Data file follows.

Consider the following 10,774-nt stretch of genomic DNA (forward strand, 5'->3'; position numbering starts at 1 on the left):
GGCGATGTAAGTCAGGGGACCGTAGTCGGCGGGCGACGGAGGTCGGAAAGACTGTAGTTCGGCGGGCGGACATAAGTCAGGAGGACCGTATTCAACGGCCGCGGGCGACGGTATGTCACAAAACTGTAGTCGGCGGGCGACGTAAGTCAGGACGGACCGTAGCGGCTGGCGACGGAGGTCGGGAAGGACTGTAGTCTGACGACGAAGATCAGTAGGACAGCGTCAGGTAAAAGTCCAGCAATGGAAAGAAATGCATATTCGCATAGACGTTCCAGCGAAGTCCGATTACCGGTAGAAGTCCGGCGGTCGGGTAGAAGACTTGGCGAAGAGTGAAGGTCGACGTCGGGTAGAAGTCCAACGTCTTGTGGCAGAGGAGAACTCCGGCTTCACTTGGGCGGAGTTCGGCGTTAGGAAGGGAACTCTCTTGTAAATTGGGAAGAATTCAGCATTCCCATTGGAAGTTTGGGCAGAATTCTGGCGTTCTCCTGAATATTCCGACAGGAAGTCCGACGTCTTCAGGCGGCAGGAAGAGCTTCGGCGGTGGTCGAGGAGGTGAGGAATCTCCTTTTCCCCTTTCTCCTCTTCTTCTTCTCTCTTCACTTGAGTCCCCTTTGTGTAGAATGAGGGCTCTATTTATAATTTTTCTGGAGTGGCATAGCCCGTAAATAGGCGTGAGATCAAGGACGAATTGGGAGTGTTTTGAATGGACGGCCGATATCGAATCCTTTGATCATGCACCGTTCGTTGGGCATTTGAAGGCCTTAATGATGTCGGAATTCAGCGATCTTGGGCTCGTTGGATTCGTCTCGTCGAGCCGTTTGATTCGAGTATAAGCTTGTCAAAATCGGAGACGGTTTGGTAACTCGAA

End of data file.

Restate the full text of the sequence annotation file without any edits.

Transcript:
Consider the following 10,774-nt stretch of genomic DNA (forward strand, 5'->3'; position numbering starts at 1 on the left):
GGCGATGTAAGTCAGGGGACCGTAGTCGGCGGGCGACGGAGGTCGGAAAGACTGTAGTTCGGCGGGCGGACATAAGTCAGGAGGACCGTATTCAACGGCCGCGGGCGACGGTATGTCACAAAACTGTAGTCGGCGGGCGACGTAAGTCAGGACGGACCGTAGCGGCTGGCGACGGAGGTCGGGAAGGACTGTAGTCTGACGACGAAGATCAGTAGGACAGCGTCAGGTAAAAGTCCAGCAATGGAAAGAAATGCATATTCGCATAGACGTTCCAGCGAAGTCCGATTACCGGTAGAAGTCCGGCGGTCGGGTAGAAGACTTGGCGAAGAGTGAAGGTCGACGTCGGGTAGAAGTCCAACGTCTTGTGGCAGAGGAGAACTCCGGCTTCACTTGGGCGGAGTTCGGCGTTAGGAAGGGAACTCTCTTGTAAATTGGGAAGAATTCAGCATTCCCATTGGAAGTTTGGGCAGAATTCTGGCGTTCTCCTGAATATTCCGACAGGAAGTCCGACGTCTTCAGGCGGCAGGAAGAGCTTCGGCGGTGGTCGAGGAGGTGAGGAATCTCCTTTTCCCCTTTCTCCTCTTCTTCTTCTCTCTTCACTTGAGTCCCCTTTGTGTAGAATGAGGGCTCTATTTATAATTTTTCTGGAGTGGCATAGCCCGTAAATAGGCGTGAGATCAAGGACGAATTGGGAGTGTTTTGAATGGACGGCCGATATCGAATCCTTTGATCATGCACCGTTCGTTGGGCATTTGAAGGCCTTAATGATGTCGGAATTCAGCGATCTTGGGCTCGTTGGATTCGTCTCGTCGAGCCGTTTGATTCGAGTATAAGCTTGTCAAAATCGGAGACGGTTTGGTAACTCGAA